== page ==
This gathering of the culinary A-list will serve up real talk about work-life balance and the challenges of opening a restaurant.

Jeremy Fox
Credit: Rick Poon

Daniel Patterson and Jeremy Fox are two of the country’s most talented and respected chefs. They’re also two chefs who’ve publicly discussed their struggles with mental illness. And in 2019, when so much about being a famous chef is glamorized, Patterson and Fox will keep reminding their colleagues that it’s OK to talk about depression and how the food industry can destroy work-life balance. Many chefs, of course, spend so much of their time tending to the needs of their guests that they often forget about self-care.

At the L.A. Chef Conference in Santa Monica on Monday, May 20, you can listen to Patterson, Fox, Richard Blais, and Nyesha Arrington discuss these issues at a panel titled “Boiling Point: An honest discussion of mental health, wellness, and maintaining balance in the restaurant industry.” In an era when a lot of chef culture is about hype, social media, and celebrating luxury, this conference should offer many servings of real talk.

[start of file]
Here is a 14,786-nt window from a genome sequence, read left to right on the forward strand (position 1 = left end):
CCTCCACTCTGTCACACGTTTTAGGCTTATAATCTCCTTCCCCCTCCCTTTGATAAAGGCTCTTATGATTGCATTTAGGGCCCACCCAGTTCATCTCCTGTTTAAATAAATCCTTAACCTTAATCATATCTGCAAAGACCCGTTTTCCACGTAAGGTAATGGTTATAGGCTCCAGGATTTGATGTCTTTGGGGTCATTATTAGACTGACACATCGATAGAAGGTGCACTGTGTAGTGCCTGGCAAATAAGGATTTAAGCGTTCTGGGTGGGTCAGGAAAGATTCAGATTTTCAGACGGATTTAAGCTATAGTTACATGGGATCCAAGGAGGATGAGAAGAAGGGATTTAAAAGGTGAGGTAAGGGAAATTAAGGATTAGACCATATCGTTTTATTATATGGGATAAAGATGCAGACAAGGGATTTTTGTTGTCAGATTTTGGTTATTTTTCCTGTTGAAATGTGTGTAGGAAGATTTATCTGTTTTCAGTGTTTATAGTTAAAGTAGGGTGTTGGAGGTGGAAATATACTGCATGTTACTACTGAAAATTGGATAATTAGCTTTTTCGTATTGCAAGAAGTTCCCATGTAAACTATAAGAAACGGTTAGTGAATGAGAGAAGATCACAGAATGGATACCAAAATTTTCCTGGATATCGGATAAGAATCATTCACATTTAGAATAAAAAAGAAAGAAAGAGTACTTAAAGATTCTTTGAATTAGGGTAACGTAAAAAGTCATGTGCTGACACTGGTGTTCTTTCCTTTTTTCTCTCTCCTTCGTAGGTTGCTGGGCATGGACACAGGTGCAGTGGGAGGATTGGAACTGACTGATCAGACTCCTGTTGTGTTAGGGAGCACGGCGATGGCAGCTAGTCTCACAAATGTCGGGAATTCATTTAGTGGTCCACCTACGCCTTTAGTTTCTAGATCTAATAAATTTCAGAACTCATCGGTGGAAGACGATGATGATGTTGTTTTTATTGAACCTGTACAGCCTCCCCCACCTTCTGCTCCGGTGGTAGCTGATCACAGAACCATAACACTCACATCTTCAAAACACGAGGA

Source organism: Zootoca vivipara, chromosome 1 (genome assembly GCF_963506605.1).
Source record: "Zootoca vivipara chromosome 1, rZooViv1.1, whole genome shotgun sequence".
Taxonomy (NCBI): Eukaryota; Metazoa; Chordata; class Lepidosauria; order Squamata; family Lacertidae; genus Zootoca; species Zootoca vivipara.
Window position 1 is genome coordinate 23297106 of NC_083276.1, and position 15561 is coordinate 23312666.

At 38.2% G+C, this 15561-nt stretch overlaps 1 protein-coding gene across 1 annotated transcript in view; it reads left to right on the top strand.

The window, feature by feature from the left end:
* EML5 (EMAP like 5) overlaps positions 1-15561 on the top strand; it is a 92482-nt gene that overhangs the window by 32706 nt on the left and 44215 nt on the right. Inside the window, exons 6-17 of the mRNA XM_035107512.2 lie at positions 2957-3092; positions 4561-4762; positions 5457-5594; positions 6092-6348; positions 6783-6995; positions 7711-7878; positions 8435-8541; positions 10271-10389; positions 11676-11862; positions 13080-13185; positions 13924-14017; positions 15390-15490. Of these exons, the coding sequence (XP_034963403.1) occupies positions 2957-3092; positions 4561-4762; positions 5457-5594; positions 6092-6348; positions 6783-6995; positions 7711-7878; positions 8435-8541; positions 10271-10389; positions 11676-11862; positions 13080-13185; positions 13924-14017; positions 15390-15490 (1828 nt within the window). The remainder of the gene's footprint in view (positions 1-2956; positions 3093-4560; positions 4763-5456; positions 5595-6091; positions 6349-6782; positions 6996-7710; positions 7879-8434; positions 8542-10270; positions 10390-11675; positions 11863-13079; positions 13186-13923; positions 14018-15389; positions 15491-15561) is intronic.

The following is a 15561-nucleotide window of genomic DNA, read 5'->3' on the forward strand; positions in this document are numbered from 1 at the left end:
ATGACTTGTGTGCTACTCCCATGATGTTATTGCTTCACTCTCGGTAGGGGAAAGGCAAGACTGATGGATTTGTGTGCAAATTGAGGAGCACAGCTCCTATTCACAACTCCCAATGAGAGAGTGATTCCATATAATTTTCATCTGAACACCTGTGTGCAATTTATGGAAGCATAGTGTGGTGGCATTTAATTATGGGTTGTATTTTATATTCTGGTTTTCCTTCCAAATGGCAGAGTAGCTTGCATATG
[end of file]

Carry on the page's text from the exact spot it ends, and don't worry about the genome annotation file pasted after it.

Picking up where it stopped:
For example, Jean-Georges Vongerichten, Will Guidara, Dave Beran, and Aitor Zabala will be on a panel called “Opening in L.A.: Expectations Vs. Reality.” These are four fine-dining luminaries who will likely have some interesting thoughts on the Michelin Guide returning to L.A., but we’re just as eager to hear them discuss how they’ve coped in a city that cares less about fine dining than many other places.

There will also be panels about sustainability, how to take the leap from being a chef to a successful restaurateur, and the importance of making an impact in the L.A. community and beyond. All of these panels are loaded with A-list talent: The panel about making an impact includes L.A.’s latest James Beard Award winner, Michael Cimarusti, alongside four-time Beard winner Suzanne Goin and three-time Beard winner Sherry Yard.

It’s all part of a stacked day with nine panels, eight cooking demos (featuring chefs like Josiah Citrin, Ricardo Zarate, and Ashley Abodeely and Rose Lawrence), a four-session workshop about how to open a restaurant, and a lunch that includes food from Tim Hollingsworth’s C.J. Boyd’s Fried Chicken and Christina Tosi’s Milk Bar. Tickets for the conference, produced by Brad Metzger Restaurant Solutions, are $110.